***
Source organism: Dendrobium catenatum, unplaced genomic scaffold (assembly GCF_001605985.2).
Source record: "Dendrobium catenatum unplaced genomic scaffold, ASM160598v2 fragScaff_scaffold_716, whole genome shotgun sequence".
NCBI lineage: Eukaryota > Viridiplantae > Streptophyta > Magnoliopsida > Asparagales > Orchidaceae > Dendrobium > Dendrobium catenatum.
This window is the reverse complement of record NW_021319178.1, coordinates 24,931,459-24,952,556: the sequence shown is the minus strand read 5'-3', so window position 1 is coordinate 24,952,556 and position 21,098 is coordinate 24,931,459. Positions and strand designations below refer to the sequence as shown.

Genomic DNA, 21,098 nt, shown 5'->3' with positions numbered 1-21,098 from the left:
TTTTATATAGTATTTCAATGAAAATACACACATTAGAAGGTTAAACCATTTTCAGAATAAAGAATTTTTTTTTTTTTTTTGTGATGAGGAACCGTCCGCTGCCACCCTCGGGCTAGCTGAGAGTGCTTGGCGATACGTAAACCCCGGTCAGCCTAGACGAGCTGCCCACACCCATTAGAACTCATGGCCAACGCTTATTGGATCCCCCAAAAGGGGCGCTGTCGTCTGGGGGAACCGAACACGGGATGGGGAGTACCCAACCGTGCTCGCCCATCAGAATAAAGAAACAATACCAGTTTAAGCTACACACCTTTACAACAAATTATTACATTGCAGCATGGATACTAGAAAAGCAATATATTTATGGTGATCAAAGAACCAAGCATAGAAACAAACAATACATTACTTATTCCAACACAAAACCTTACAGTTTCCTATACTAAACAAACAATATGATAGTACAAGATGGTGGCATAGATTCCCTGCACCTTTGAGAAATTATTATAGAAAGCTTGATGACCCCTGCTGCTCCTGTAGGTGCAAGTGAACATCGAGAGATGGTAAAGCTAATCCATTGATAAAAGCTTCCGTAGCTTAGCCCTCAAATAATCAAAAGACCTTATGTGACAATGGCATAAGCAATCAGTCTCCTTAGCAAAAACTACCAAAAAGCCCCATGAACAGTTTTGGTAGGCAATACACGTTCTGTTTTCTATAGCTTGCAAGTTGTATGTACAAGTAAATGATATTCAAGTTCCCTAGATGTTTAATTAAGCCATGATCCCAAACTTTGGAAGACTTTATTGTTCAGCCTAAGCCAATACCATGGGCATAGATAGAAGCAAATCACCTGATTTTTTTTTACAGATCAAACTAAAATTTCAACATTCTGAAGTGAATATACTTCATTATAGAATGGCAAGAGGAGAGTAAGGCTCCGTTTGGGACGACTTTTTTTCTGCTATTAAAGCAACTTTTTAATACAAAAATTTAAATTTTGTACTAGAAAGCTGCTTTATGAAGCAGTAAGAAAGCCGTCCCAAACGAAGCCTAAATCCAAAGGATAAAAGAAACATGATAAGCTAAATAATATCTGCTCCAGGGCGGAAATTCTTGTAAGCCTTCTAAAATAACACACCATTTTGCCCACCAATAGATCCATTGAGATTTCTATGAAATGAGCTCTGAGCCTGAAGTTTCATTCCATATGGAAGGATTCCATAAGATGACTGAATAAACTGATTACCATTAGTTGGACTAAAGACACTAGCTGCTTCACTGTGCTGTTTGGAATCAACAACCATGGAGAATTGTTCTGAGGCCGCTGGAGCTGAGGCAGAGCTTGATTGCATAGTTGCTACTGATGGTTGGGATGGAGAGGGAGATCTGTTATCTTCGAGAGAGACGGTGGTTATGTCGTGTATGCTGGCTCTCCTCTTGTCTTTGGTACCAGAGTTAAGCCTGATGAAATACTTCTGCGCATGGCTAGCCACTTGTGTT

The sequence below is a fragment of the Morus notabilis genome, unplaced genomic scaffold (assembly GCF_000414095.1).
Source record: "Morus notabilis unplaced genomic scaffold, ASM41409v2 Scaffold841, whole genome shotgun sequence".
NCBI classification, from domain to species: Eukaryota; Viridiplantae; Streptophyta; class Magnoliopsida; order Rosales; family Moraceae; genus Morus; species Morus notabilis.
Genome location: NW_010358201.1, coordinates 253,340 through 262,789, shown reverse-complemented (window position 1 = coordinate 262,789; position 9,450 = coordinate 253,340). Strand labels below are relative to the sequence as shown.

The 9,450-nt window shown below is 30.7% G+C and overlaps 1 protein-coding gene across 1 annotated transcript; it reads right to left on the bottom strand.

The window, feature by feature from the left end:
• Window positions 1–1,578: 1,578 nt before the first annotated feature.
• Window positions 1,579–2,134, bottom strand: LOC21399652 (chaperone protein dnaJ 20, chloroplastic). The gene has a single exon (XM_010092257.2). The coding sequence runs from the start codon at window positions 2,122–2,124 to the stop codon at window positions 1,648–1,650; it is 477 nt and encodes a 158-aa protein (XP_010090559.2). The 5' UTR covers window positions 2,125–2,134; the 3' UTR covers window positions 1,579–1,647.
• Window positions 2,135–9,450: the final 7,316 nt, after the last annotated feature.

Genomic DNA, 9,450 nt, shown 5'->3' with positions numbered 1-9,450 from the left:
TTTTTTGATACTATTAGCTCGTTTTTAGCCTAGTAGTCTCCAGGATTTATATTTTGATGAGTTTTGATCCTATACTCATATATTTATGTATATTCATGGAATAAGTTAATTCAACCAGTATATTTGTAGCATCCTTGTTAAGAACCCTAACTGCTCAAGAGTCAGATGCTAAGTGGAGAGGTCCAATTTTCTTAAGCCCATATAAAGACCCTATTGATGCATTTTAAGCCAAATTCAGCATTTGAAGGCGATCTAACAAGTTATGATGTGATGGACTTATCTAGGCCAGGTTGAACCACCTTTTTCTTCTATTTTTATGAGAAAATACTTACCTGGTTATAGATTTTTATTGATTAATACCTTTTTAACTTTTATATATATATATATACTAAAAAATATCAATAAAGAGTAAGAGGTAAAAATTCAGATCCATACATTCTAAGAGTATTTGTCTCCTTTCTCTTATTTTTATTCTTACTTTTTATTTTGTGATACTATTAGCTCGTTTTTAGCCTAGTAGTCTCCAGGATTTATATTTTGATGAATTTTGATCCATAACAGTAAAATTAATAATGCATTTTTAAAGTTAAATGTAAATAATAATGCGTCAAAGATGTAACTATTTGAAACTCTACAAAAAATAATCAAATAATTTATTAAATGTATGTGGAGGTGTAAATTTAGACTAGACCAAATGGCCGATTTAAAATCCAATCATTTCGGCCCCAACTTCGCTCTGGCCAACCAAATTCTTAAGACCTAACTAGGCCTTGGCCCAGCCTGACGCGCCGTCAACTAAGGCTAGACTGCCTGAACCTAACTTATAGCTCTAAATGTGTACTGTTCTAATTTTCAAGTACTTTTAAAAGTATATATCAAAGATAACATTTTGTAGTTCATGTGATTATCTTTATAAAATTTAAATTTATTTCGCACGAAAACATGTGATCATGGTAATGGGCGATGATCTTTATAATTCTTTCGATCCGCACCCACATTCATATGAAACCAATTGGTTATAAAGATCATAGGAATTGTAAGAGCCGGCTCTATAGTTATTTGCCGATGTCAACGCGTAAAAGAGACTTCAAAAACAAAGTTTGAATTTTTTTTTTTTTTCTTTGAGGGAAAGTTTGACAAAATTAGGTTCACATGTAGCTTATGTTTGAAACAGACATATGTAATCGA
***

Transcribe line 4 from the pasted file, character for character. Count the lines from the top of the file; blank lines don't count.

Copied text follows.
This window is the reverse complement of record NW_021319178.1, coordinates 24,931,459-24,952,556: the sequence shown is the minus strand read 5'-3', so window position 1 is coordinate 24,952,556 and position 21,098 is coordinate 24,931,459. Positions and strand designations below refer to the sequence as shown.